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Following a tumultuous tenure in the West Virginia House of Delegates, John Mandt, R-Cabell, resigned over the weekend after he appeared to be caught making offensive remarks about minority groups for at least the third time over the past two years.

Taylor Stuck of The Herald-Dispatch reported that Mandt, who also owns and operates Stewarts Original Hotdogs, was part of a Facebook group called The “Right” Stuff and messages in which Mandt used homophobic and anti-Islamic slurs were obtained by the Huntington paper. Mandt claimed the messages were fabricated, but The Herald-Dispatch reported that it was able to authenticate them through a source.

This is now a pattern of behavior for Mandt.

Last year, Mandt went on Facebook to criticize a vigil at a Huntington mosque where locals gathered to honor the lives of victims in a mass shooting of Islamic worshipers in New Zealand. When the post generated backlash, Mandt went through a litany of deleting, revising and reposting, eventually claiming it was a misunderstanding, before pivoting one last time to claim his account had been hacked. Shortly after that, he made demeaning remarks about the LGBTQ community.

In August 2019, the food service contractor for Marshall University severed ties with Mandt’s business, which had sold Stewart’s hotdogs at Thundering Herd sporting events for 30 years.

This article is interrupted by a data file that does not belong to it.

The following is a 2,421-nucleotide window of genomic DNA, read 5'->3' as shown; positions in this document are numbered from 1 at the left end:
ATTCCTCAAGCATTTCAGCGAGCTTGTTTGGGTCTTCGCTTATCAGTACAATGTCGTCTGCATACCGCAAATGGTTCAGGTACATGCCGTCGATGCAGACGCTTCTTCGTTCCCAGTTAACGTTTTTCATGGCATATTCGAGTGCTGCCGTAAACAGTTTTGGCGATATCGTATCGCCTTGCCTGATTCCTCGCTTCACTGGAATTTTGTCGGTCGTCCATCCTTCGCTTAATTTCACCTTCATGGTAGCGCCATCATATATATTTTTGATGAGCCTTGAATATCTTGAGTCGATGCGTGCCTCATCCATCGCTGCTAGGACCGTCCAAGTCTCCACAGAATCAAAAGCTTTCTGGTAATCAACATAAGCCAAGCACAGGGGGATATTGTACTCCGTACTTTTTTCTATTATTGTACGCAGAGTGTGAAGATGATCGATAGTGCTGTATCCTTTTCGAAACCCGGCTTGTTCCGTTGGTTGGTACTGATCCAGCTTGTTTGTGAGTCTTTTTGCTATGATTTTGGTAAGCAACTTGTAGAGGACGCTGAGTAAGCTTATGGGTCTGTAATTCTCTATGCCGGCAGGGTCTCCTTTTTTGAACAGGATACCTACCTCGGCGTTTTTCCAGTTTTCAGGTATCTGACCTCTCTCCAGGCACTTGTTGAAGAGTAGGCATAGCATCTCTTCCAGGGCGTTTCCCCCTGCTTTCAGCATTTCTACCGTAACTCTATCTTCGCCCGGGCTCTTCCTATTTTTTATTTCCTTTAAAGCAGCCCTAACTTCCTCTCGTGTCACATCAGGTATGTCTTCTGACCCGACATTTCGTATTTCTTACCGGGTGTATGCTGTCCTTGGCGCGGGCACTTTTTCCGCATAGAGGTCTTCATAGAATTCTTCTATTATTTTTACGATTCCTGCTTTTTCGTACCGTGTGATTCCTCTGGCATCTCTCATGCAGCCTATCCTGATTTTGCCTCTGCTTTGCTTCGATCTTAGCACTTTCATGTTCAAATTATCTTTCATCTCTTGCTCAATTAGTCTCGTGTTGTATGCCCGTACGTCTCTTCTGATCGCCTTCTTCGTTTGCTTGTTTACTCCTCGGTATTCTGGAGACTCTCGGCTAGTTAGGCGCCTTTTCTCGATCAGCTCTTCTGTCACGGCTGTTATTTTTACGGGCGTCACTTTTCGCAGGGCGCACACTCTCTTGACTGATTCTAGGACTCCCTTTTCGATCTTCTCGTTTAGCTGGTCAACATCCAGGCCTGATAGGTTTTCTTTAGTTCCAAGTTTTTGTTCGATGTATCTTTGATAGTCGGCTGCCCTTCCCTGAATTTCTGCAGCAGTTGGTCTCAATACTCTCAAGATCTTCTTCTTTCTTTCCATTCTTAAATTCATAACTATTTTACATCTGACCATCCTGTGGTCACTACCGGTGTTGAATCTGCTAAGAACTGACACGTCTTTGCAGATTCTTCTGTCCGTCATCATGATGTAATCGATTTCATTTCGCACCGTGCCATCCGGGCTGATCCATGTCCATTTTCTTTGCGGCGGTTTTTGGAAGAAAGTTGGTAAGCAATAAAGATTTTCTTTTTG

Mandt did not apologize for his most recent remarks in a statement on his resignation. He has, however, deleted the statement that asserted the slurs were fabricated and part of a “design” to attack his business and his family. In previous incidents, Mandt not only changed his story, but seemed to come away with the impression that he, somehow, was the victim.

More troubling is that Mandt doesn’t appear to have learned anything from these incidents. It creates a question of whether he’s stepping down just to get away from public criticism, rather than a realization that his remarks are unbecoming of his office, completely inappropriate and hurtful to a large number of West Virginians.

Such antagonism toward certain groups of people certainly has no place in the West Virginia Legislature, so it is, at least, beneficial to West Virginians that Mandt will no longer be there for the rest of this term. Of course, Mandt is still on the ballot, because it’s too late to remove him. He could try to reclaim his seat if he gets enough votes. Again, that would show he’s learned nothing. Mandt needs to be able to see and comprehend the full picture, and the damage of his conduct, rather than perpetually playing the victim, if he hopes to make any meaningful progress as a human being and right his wrongs.